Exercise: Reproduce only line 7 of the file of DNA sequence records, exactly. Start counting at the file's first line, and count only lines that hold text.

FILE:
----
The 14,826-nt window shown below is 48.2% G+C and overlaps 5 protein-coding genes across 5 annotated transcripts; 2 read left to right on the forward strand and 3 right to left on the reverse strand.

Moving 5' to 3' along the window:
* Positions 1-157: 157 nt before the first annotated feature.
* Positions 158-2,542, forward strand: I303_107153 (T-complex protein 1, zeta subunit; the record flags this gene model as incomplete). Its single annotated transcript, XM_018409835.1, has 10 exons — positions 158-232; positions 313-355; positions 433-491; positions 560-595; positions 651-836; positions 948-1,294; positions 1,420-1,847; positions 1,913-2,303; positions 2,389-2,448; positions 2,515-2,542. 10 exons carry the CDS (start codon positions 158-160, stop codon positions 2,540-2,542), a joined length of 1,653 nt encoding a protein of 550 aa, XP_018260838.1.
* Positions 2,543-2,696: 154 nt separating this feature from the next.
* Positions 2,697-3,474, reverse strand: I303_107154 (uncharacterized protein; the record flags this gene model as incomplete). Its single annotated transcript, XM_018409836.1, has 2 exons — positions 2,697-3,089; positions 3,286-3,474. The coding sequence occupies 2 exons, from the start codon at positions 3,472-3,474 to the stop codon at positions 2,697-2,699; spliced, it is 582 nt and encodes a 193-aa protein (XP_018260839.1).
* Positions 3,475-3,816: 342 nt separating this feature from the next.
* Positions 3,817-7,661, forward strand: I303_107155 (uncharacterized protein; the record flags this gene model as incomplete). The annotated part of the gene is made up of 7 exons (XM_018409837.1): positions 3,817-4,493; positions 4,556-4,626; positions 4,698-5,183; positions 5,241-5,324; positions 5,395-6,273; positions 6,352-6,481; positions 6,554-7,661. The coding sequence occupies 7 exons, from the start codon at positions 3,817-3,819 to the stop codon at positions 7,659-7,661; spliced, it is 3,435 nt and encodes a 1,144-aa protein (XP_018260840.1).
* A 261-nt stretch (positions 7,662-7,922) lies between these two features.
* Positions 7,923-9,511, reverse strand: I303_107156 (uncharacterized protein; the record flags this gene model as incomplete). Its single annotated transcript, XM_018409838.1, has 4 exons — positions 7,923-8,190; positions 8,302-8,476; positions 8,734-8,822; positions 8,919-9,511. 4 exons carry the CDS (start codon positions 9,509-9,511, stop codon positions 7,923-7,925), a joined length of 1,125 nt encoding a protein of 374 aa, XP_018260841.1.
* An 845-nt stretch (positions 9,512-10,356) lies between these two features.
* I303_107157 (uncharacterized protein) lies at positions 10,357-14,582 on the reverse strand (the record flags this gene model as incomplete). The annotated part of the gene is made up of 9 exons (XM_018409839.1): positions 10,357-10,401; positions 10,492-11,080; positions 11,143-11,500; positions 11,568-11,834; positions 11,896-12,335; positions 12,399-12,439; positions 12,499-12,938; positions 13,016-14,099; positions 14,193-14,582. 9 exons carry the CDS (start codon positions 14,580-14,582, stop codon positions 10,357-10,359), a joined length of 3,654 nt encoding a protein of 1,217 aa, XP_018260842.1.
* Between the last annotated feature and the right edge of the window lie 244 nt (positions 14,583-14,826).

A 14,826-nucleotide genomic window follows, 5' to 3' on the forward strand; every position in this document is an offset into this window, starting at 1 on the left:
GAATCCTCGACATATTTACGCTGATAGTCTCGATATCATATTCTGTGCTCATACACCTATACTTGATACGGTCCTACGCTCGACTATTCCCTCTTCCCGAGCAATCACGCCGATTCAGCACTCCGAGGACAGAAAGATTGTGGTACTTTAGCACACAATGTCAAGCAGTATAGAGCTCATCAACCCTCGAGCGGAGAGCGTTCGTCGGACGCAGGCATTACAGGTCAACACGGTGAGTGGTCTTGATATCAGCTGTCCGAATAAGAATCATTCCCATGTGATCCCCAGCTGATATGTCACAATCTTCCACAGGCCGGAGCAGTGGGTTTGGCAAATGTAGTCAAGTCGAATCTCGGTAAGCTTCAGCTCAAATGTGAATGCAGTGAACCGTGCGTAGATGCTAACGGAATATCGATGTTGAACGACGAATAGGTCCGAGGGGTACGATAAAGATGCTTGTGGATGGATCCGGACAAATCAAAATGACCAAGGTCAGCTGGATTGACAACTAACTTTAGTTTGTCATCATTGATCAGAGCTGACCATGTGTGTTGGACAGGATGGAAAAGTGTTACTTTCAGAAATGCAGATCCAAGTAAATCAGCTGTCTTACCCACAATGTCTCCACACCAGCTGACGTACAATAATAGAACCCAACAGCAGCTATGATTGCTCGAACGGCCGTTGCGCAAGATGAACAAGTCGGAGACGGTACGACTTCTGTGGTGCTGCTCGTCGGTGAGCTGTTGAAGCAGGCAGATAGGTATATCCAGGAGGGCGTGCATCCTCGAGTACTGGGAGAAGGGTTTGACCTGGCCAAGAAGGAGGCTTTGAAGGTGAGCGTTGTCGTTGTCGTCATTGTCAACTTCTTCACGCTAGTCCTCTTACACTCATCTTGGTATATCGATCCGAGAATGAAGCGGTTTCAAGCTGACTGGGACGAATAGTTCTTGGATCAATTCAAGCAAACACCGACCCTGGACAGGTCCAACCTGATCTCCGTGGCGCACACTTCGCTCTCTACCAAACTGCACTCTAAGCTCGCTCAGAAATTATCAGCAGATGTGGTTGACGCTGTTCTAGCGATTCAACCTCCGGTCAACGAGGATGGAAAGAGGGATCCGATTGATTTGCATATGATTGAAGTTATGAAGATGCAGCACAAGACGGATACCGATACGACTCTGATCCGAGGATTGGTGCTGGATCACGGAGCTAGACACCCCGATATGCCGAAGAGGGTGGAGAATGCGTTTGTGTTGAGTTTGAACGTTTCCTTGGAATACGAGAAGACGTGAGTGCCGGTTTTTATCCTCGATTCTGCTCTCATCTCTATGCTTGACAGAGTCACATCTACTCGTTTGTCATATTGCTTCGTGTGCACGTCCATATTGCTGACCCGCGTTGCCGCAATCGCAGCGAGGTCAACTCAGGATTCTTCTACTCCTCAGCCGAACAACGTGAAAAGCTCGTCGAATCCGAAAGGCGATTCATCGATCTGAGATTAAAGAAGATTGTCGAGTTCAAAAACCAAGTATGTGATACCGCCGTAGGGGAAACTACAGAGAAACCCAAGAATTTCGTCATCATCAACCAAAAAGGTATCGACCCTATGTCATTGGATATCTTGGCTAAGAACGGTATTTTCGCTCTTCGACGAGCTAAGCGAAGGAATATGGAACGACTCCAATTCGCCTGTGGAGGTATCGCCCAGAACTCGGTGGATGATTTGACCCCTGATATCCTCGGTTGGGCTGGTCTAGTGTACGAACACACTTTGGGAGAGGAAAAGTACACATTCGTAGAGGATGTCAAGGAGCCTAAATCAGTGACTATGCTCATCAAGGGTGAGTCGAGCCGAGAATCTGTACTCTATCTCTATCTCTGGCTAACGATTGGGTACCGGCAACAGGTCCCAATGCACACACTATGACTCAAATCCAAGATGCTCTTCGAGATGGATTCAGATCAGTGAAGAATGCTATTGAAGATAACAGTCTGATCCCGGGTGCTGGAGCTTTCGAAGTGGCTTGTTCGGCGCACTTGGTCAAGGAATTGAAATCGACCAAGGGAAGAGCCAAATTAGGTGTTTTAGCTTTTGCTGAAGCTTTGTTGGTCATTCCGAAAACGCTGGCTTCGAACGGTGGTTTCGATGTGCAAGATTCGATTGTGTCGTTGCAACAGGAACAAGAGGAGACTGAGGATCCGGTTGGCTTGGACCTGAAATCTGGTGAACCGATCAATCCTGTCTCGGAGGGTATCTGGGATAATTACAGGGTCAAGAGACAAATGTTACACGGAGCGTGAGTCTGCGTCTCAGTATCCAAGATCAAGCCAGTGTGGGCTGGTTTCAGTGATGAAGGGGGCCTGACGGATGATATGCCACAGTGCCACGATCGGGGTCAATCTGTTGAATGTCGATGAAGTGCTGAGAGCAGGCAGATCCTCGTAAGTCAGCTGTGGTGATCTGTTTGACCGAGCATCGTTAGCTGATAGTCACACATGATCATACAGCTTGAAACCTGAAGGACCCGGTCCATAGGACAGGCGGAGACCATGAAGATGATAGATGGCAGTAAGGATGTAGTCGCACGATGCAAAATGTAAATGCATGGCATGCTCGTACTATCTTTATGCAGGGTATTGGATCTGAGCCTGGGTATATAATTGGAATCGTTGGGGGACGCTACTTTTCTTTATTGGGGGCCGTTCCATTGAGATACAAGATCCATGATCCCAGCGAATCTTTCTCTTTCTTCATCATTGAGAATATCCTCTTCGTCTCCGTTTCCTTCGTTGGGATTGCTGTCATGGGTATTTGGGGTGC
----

* Positions 3,475-3,816: 342 nt separating this feature from the next.